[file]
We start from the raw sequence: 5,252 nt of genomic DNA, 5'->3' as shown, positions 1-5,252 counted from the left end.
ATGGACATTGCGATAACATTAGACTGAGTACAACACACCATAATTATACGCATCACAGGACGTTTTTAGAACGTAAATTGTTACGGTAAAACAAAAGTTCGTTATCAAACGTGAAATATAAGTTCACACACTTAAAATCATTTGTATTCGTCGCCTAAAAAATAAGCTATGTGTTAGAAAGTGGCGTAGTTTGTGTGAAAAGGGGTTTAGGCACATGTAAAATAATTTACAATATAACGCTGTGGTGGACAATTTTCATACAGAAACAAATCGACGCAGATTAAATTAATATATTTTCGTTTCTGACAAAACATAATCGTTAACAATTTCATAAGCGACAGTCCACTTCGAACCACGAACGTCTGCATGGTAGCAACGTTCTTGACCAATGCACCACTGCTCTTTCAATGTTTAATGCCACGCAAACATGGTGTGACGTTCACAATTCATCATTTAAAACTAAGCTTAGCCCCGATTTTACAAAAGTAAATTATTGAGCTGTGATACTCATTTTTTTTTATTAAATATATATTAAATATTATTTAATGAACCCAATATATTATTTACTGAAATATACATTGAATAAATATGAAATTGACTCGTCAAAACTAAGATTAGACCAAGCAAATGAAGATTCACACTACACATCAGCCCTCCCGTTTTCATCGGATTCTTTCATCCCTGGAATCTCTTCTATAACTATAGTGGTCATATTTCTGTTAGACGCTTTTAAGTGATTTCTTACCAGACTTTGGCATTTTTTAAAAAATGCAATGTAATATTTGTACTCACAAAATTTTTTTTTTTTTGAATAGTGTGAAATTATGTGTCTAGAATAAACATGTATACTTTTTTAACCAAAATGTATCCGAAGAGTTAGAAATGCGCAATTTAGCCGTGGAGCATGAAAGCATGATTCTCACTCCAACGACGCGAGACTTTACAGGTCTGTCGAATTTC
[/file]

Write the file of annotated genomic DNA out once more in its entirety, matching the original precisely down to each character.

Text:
We start from the raw sequence: 5,252 nt of genomic DNA, 5'->3' as shown, positions 1-5,252 counted from the left end.
ATGGACATTGCGATAACATTAGACTGAGTACAACACACCATAATTATACGCATCACAGGACGTTTTTAGAACGTAAATTGTTACGGTAAAACAAAAGTTCGTTATCAAACGTGAAATATAAGTTCACACACTTAAAATCATTTGTATTCGTCGCCTAAAAAATAAGCTATGTGTTAGAAAGTGGCGTAGTTTGTGTGAAAAGGGGTTTAGGCACATGTAAAATAATTTACAATATAACGCTGTGGTGGACAATTTTCATACAGAAACAAATCGACGCAGATTAAATTAATATATTTTCGTTTCTGACAAAACATAATCGTTAACAATTTCATAAGCGACAGTCCACTTCGAACCACGAACGTCTGCATGGTAGCAACGTTCTTGACCAATGCACCACTGCTCTTTCAATGTTTAATGCCACGCAAACATGGTGTGACGTTCACAATTCATCATTTAAAACTAAGCTTAGCCCCGATTTTACAAAAGTAAATTATTGAGCTGTGATACTCATTTTTTTTTATTAAATATATATTAAATATTATTTAATGAACCCAATATATTATTTACTGAAATATACATTGAATAAATATGAAATTGACTCGTCAAAACTAAGATTAGACCAAGCAAATGAAGATTCACACTACACATCAGCCCTCCCGTTTTCATCGGATTCTTTCATCCCTGGAATCTCTTCTATAACTATAGTGGTCATATTTCTGTTAGACGCTTTTAAGTGATTTCTTACCAGACTTTGGCATTTTTTAAAAAATGCAATGTAATATTTGTACTCACAAAATTTTTTTTTTTTTGAATAGTGTGAAATTATGTGTCTAGAATAAACATGTATACTTTTTTAACCAAAATGTATCCGAAGAGTTAGAAATGCGCAATTTAGCCGTGGAGCATGAAAGCATGATTCTCACTCCAACGACGCGAGACTTTACAGGTCTGTCGAATTTC